• Chapter 5, “Customer Profitability”: The value of individual customers and relationships

  • Chapter 6, “Sales Force Management”: Sales force organization, performance, and compensation

  • Chapter 7, “Channel Management”: Distribution coverage and logistics

  • Chapter 8, “Pricing Strategy”: Price sensitivity and optimization, with an eye toward setting prices to maximize profits

  • Chapter 9, “Promotion”: Temporary price promotions, coupons, rebates, and trade allowances

  • Chapter 10, “Advertising and Sponsorship Metrics”: The central measures of advertising coverage and effectiveness, including reach, frequency, rating points, and impressions; models for consumer response to advertising; and sponsorship-relevant metrics

  • Chapter 11, “Online, Email, and Mobile Metrics”: Specialized metrics for web-based, mobile, and email campaigns

  • Chapter 12, “Marketing and Finance”: Financial evaluation of marketing programs

  • Chapter 13, “The Marketing Metrics X-Ray and Testing”: The use of metrics as leading indicators of opportunities, challenges, and financial performance

  • Chapter 14, “System of Metrics”: Decomposing marketing metrics into component parts to improve measurement accuracy, add managerial insight into problems, and assist marketing model building

FIGURE 1.1

FIGURE 1.1 Marketing Metrics: Marketing at the Core of the Organization

Components of Each Chapter

As shown in Table 1.2, the chapters are composed of multiple sections, each dedicated to specific marketing concepts or metrics. Within each section, we open with definitions, formulas, and a brief description of the metrics covered. Next, in a passage titled “Construction,” we explore the issues surrounding these metrics, including their formulation, application, interpretation, and strategic ramifications. We provide examples to illustrate calculations, reinforce concepts, and help readers verify their understanding of key formulas. That done, in a section titled “Data Sources, Complications, and Cautions,” we probe the limitations of the metrics under consideration and potential pitfalls in their use. Toward that end, we also examine the assumptions underlying these metrics. Finally, we close many sections with a brief survey section titled “Related Metrics and Concepts.”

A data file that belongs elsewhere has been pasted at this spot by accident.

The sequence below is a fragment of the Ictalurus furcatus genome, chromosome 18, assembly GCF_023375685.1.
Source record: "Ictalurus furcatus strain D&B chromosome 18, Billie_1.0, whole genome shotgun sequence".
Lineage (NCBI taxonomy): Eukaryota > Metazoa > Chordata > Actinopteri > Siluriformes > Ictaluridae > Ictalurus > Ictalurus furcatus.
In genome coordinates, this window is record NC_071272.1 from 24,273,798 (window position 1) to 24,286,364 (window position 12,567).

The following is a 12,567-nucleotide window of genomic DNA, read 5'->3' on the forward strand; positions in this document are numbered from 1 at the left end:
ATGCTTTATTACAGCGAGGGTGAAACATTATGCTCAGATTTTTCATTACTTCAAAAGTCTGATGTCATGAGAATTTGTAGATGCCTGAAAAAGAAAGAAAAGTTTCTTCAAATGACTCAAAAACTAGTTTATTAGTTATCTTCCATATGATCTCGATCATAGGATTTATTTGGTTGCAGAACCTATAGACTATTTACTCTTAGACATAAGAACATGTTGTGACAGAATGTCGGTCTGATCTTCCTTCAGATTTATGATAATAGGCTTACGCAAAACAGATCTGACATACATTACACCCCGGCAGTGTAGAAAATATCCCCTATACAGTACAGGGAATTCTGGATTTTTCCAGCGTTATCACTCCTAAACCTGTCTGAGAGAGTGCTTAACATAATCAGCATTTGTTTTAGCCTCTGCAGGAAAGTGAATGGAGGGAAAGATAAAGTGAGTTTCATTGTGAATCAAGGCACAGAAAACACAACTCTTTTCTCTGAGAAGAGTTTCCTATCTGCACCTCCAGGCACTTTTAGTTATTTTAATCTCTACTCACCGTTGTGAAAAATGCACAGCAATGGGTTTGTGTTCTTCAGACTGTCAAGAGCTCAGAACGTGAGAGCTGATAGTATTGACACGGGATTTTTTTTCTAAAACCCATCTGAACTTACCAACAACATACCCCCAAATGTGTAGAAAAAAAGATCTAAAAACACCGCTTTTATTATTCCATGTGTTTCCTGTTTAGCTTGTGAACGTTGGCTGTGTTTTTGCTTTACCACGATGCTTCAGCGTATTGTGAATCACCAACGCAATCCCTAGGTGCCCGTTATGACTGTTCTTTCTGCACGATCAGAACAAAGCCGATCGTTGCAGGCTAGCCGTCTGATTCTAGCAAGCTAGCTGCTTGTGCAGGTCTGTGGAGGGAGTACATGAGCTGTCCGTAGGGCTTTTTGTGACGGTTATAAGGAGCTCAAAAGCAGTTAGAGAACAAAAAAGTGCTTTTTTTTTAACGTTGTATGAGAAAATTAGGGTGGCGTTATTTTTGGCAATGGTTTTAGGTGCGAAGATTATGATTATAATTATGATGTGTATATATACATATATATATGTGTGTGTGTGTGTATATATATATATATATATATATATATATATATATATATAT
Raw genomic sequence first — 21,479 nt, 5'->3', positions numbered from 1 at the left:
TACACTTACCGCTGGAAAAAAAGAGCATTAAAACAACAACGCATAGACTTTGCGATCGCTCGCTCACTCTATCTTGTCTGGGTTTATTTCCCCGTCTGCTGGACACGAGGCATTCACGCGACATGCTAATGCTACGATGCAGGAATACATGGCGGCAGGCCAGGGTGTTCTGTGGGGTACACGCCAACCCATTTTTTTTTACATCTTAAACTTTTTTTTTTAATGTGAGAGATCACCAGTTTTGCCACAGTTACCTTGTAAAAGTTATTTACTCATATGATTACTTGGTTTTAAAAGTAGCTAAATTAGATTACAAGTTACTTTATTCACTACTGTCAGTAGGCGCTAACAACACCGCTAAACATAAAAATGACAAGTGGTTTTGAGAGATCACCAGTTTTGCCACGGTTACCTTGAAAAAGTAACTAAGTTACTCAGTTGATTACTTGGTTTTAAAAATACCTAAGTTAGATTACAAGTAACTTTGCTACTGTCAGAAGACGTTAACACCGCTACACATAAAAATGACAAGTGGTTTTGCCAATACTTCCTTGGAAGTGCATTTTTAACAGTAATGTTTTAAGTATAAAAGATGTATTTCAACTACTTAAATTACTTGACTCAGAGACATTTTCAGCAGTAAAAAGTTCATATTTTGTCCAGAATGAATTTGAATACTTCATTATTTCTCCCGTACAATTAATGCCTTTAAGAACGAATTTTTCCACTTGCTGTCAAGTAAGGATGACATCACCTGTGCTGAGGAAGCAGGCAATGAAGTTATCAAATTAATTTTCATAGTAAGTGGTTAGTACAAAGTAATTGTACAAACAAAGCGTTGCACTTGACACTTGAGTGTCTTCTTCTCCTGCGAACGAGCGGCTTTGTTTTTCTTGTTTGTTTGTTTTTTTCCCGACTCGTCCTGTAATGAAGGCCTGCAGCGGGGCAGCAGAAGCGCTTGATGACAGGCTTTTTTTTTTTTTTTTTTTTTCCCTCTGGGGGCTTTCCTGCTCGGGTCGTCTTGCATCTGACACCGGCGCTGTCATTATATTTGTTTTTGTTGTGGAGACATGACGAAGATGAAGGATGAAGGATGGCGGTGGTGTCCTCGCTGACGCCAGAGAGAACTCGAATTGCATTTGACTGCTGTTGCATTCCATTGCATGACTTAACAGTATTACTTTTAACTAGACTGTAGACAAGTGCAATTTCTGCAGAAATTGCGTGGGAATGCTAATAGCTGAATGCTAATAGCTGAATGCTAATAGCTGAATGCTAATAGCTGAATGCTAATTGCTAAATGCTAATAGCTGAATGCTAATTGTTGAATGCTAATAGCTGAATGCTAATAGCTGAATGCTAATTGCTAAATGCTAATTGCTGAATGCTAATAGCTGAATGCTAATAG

Table 1.2 Major Metrics List

Section

Metric

Share of Hearts, Minds, and Markets

2.1

Revenue Market Share

2.1

Unit Market Share

2.2

Relative Market Share

2.3

Brand Development Index

2.3

Category Development Index

2.4–2.6

Decomposition of Market Share

2.4

Market Penetration

2.4

Brand Penetration

2.4

Penetration Share

2.5

Share of Requirements

2.6

Usage Index

2.7

Hierarchy of Effects

2.7

Awareness

2.7

Top of Mind

2.7

Ad Awareness

2.7

Knowledge

2.7

Consumer Beliefs

2.7

Purchase Intentions

2.7

Purchase Habits

2.7

Loyalty

2.7

Likeability

2.8

Willingness to Recommend

2.8

Customer Satisfaction

2.9

Net Promoter

2.10

Willingness to Search

2.11

Neuro-Marketing

Margins and Profits

3.1

Unit Margin

3.1

Margin (%)

3.2

Channel Margins

3.3

Average Price per Unit

3.3

Price per Statistical Unit

3.4

Variable and Fixed Costs

3.5

Marketing Spending

3.6

Contribution per Unit

3.6

Contribution Margin (%)

3.6

Break-Even Sales

3.7

Target Volume

3.7

Target Revenues

Product and Portfolio Management

4.1

Trial

4.1

Repeat Volume

4.1

Penetration

4.1

Volume Projections

4.2

Year-on-Year Growth

4.2

Compound Annual Growth Rate (CAGR)

4.3

Cannibalization Rate

4.3

Fair Share Draw Rate

4.4

Brand Equity Metrics

4.5

Conjoint Utilities

4.6

Segment Utilities

4.7

Conjoint Utilities and Volume Projections

Customer Profitability

5.1

Customers

5.1

Recency

5.1

Retention Rate

5.2

Customer Profit

5.3

Customer Lifetime Value

5.4

Prospect Lifetime Value

5.5

Average Acquisition Cost

5.5

Average Retention Cost

Sales Force Management

6.1

Workload

6.1

Sales Potential Forecast

6.2

Sales Goal

6.3

Sales Force Effectiveness

6.4

Compensation

6.4

Break-Even Number of Employees

6.5

Sales Funnel, Sales Pipeline

Channel Management

7.1

Numeric Distribution

7.1

All Commodity Volume (ACV)

7.1

Product Category Volume (PCV)

7.1

Total Distribution

7.1

Category Performance Ratio

7.2

Out of Stock

7.2

Inventories

7.3

Markdowns

7.3

Direct Product Profitability (DPP)

7.3

Gross Margin Return on Inventory Investment (GMROII)

7.4

Online Distribution Metrics

7.5

Combining Search and Distribution

7.6

Understanding Channel Dependencies

Pricing Strategy

8.1

Price Premium

8.2

Reservation Price

8.2

Percent Good Value

8.3

Price Elasticity of Demand

8.4

Optimal Price

8.5

Residual Elasticity

Promotion

9.1

Baseline Sales

9.1

Incremental Sales/Promotion Lift

9.2

Redemption Rates

9.2

Costs for Coupons and Rebates

9.2

Percentage Sales with Coupon